Is This the Best Sight-Fishing Soft Plastic Craw for Bass?

If you're into sight-fishing for bass, having the right bait that aggravates fish enough to bite is critical. The Psycho Dad might be the best one to try.

Is This the Best Sight-Fishing Soft Plastic Craw for Bass?

Sight-fishing for bass requires a combination of a good lure, hook, line and vision to put a fish in the boat.

Trying to explain the best sight-fishing tips for bass is like trying to tell someone how to jump on a pogo stick. You can give a few pointers, but in the end it's a big learning curve to figure out things to be successful.

Unlike hopping around on the pogo stick, sight-fishing for bass can change from one fish to the next. Finding a 5-pounder locked on the bed ignoring your bait can be frustrating. The next 5-pounder might inhale the bait before it hits bottom. And the next one might casually swim away to skulk out of sight before returning after you're gone.

It can be maddening, exciting and heartbreaking all at once. Veteran pro anglers can look at a fish on a bed and tell, almost instantly, whether to stick around or move on just by the fish's reaction. I've been fortunate to fish with some great sight-fishing pros including Shaw Grigsby, Kelly Jordon, Alton Jones, Zell Rowland and one of north Florida's best, Tim Mann of Jacksonville.

One thing they seem to have in common is using a diminuitive bait with the biggest hook possible. That might sound paradoxical but it's true. If you can get a 4/0 hook situated with a 3-inch craw or tube and a bass inhales it, the hook's in its mouth. Then it's up to you to sweep and set.

But here we are going back to the original deal of trying to explain it. I really can't. You have to figure out for yourself what works best. You have to figure out which angle of attack is best, and how to present the lure and bring it to the bed. You have to figure out the sweet spot that makes the fish bite. If it doesn't work, you have to decide whether to stay or maybe switch tactics.

Your best lure might be a wacky-rigged school bus yellow Zoom trick worm or a 1/4-ounce black-blue jig and grub, or a 3-inch tube and smaller hook. Whatever works best and gives you confidence, go for it. Just know should be ready to adjust and try different things when a sullen bass has lockjaw. Your school bus yellow trick worm may not make her budge, but a pumpkin-with-red-flake Yum Vibra King tube may do the job.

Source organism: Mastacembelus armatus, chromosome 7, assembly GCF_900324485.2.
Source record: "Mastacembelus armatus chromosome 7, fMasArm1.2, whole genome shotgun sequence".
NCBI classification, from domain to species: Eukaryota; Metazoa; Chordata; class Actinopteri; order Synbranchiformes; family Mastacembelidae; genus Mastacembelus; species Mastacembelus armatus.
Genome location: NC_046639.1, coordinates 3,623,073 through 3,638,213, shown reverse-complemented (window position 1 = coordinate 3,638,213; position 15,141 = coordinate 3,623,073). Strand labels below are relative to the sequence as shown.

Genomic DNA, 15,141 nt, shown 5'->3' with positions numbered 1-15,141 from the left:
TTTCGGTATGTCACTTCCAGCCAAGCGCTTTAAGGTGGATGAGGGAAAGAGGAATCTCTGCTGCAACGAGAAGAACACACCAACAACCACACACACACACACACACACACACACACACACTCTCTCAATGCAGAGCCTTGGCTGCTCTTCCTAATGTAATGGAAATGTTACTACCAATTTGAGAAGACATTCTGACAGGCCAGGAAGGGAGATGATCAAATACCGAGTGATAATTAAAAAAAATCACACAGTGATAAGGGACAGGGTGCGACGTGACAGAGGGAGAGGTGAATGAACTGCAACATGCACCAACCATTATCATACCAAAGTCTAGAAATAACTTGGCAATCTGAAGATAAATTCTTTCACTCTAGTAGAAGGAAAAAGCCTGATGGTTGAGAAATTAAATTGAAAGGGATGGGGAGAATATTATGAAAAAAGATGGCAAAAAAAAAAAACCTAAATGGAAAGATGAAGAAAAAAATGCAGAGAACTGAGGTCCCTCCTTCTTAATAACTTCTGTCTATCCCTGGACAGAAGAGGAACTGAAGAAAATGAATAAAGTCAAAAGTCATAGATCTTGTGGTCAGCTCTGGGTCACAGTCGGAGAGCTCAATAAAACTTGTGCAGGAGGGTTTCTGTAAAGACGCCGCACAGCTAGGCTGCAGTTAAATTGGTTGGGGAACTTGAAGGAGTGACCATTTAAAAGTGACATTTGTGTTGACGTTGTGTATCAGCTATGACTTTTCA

I've messed with bass for 25 years and still learn something every time I go. Some are easy. Some are difficult. Largemouth are moody. Smallmouth are like pit bulls. Spotted bass are like pit bulls on crack. All are fun.

One thing I love is a bait that stands up instead of laying over like a limp rag. Trick worms are great for this. The defunct Kicker Fish Bait Company made a great worm called the Hightail Holeshot with an air bubble in the tail. The problem with big worms and lizards, though, is a bass can nip the end to move it away but not get the hook. Thus, the need for a compact bait that can hold a good-sized hook.

That's why I like the Yamamoto Psycho Dad crawfish, which has hollow claw tips. When Texas rigged, it hits the bottom tail down and the claws rise. Add a 4/0 hook and to me, it's a deadly combo.

Can a bass nip the claw but not get the hook? Yes, but I've seen it happen with 3-inch tubes. They're pretty good at it, but I think your chances of making one mad are better with something small taunting them. It's like a little bluegill or craw yammering at them. Use a good hook, good line and stay with it. The highs will be more fun than the lows.

Check out the video below with legendary California stick Bub Tosh explaining the Psycho Dad and how he rigs it for pitching, punching and sight-fishing.

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